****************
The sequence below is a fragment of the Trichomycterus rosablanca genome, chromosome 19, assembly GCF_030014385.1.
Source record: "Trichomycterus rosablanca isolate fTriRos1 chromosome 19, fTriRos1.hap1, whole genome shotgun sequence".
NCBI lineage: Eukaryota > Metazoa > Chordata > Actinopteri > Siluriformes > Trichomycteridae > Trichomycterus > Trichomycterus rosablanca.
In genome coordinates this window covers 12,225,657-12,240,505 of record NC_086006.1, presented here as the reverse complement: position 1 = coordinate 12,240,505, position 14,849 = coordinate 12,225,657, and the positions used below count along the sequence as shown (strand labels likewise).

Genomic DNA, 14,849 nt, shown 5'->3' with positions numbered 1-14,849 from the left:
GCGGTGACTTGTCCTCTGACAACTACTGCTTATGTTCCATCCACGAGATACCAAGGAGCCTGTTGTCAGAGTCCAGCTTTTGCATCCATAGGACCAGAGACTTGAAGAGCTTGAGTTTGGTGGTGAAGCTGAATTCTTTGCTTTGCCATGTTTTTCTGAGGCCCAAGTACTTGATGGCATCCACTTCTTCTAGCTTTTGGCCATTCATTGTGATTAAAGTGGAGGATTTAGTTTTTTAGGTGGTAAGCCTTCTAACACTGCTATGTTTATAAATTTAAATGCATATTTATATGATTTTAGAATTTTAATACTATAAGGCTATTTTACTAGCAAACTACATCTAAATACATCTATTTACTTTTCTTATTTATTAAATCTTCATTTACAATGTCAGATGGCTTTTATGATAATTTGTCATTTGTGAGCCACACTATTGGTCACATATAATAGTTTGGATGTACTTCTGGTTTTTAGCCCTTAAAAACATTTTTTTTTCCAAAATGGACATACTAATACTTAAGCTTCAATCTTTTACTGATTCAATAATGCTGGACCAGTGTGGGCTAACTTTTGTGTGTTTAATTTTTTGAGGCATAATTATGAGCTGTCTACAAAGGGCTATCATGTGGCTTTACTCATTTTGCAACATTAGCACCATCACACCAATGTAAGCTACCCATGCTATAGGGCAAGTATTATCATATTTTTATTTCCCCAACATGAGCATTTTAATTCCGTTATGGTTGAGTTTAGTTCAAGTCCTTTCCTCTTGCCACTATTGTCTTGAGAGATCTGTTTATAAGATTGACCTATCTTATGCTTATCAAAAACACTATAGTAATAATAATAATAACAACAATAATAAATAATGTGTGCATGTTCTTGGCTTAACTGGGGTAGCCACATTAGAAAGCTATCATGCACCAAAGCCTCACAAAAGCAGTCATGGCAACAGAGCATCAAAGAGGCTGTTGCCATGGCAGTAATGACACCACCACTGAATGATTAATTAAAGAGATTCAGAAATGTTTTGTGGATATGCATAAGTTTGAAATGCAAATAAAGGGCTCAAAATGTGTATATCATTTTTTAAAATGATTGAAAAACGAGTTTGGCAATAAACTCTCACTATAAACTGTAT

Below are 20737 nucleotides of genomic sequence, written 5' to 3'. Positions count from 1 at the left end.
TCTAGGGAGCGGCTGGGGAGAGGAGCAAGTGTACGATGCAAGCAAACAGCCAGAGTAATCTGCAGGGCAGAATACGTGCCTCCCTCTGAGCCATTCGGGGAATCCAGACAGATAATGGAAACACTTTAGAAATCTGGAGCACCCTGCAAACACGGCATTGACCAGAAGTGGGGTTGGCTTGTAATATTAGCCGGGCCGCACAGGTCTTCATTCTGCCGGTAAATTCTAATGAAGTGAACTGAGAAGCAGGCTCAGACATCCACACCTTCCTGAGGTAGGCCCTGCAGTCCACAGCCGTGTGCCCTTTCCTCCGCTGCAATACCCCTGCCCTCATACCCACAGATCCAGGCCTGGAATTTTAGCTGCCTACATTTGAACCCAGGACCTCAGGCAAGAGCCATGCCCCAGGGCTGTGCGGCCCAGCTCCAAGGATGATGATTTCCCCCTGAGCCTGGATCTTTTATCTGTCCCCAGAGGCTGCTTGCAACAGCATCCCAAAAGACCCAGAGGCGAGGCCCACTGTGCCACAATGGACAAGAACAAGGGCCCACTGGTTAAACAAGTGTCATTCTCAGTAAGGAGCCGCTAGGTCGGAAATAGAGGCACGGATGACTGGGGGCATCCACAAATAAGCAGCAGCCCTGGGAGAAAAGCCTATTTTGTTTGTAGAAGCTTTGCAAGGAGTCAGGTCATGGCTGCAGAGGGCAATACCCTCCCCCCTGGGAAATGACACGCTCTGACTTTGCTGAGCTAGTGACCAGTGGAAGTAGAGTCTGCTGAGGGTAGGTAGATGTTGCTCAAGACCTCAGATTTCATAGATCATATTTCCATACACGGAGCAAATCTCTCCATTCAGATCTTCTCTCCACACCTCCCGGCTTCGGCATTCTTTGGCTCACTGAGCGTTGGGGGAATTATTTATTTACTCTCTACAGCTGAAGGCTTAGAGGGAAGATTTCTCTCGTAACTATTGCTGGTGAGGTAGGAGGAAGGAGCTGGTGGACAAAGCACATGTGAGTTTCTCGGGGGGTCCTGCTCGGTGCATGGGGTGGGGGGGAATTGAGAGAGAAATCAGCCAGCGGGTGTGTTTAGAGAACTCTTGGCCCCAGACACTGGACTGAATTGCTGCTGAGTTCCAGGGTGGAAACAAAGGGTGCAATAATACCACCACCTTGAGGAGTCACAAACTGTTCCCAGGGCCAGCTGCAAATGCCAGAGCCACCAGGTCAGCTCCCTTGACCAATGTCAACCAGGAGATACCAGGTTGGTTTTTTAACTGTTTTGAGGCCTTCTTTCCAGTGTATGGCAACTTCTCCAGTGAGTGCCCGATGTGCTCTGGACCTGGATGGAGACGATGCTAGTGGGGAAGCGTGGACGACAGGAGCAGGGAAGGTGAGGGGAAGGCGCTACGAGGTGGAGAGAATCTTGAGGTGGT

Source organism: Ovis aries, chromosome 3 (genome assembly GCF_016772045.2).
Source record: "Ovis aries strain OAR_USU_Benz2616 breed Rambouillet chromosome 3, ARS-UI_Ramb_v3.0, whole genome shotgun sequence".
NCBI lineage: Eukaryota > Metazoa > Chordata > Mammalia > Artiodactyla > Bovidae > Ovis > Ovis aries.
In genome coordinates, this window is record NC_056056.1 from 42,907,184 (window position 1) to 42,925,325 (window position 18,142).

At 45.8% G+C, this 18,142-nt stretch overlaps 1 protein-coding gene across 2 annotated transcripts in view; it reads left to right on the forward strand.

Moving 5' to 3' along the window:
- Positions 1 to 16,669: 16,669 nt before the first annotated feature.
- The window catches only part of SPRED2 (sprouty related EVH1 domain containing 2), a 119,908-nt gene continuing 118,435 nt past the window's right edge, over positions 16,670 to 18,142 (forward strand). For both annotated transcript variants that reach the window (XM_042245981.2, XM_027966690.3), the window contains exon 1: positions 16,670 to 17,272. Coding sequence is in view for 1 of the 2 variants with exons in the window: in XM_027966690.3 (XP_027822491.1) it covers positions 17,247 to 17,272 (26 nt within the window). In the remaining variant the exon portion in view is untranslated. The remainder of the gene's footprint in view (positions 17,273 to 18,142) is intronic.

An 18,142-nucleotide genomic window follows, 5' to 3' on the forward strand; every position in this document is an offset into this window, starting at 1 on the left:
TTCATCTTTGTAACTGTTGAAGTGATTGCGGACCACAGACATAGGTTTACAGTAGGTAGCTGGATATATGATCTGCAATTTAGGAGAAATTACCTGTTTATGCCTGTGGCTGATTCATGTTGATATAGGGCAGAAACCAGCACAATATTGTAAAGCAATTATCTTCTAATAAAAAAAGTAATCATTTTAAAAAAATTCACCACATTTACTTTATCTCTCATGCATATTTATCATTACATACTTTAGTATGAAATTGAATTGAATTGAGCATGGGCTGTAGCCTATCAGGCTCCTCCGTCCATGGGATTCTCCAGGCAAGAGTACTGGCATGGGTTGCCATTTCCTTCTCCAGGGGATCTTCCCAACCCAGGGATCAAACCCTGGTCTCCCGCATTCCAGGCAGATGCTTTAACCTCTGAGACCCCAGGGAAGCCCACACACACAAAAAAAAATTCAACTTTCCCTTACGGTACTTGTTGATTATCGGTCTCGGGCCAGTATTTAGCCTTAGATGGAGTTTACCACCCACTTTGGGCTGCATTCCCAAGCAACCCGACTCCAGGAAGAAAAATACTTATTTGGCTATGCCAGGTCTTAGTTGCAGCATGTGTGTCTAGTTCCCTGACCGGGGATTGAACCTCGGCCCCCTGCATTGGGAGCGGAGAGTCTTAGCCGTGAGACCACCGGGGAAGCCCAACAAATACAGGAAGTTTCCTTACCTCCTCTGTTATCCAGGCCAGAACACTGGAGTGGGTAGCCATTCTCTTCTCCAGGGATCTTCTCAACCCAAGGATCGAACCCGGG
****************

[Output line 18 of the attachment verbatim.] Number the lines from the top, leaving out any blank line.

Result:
TTCATCTTTGTAACTGTTGAAGTGATTGCGGACCACAGACATAGGTTTACAGTAGGTAGCTGGATATATGATCTGCAATTTAGGAGAAATTACCTGTTTATGCCTGTGGCTGATTCATGTTGATATAGGGCAGAAACCAGCACAATATTGTAAAGCAATTATCTTCTAATAAAAAAAGTAATCATTTTAAAAAAATTCACCACATTTACTTTATCTCTCATGCATATTTATCATTACATACTTTAGTATGAAATTGAATTGAATTGAGCATGGGCTGTAGCCTATCAGGCTCCTCCGTCCATGGGATTCTCCAGGCAAGAGTACTGGCATGGGTTGCCATTTCCTTCTCCAGGGGATCTTCCCAACCCAGGGATCAAACCCTGGTCTCCCGCATTCCAGGCAGATGCTTTAACCTCTGAGACCCCAGGGAAGCCCACACACACAAAAAAAAATTCAACTTTCCCTTACGGTACTTGTTGATTATCGGTCTCGGGCCAGTATTTAGCCTTAGATGGAGTTTACCACCCACTTTGGGCTGCATTCCCAAGCAACCCGACTCCAGGAAGAAAAATACTTATTTGGCTATGCCAGGTCTTAGTTGCAGCATGTGTGTCTAGTTCCCTGACCGGGGATTGAACCTCGGCCCCCTGCATTGGGAGCGGAGAGTCTTAGCCGTGAGACCACCGGGGAAGCCCAACAAATACAGGAAGTTTCCTTACCTCCTCTGTTATCCAGGCCAGAACACTGGAGTGGGTAGCCATTCTCTTCTCCAGGGATCTTCTCAACCCAAGGATCGAACCCGGG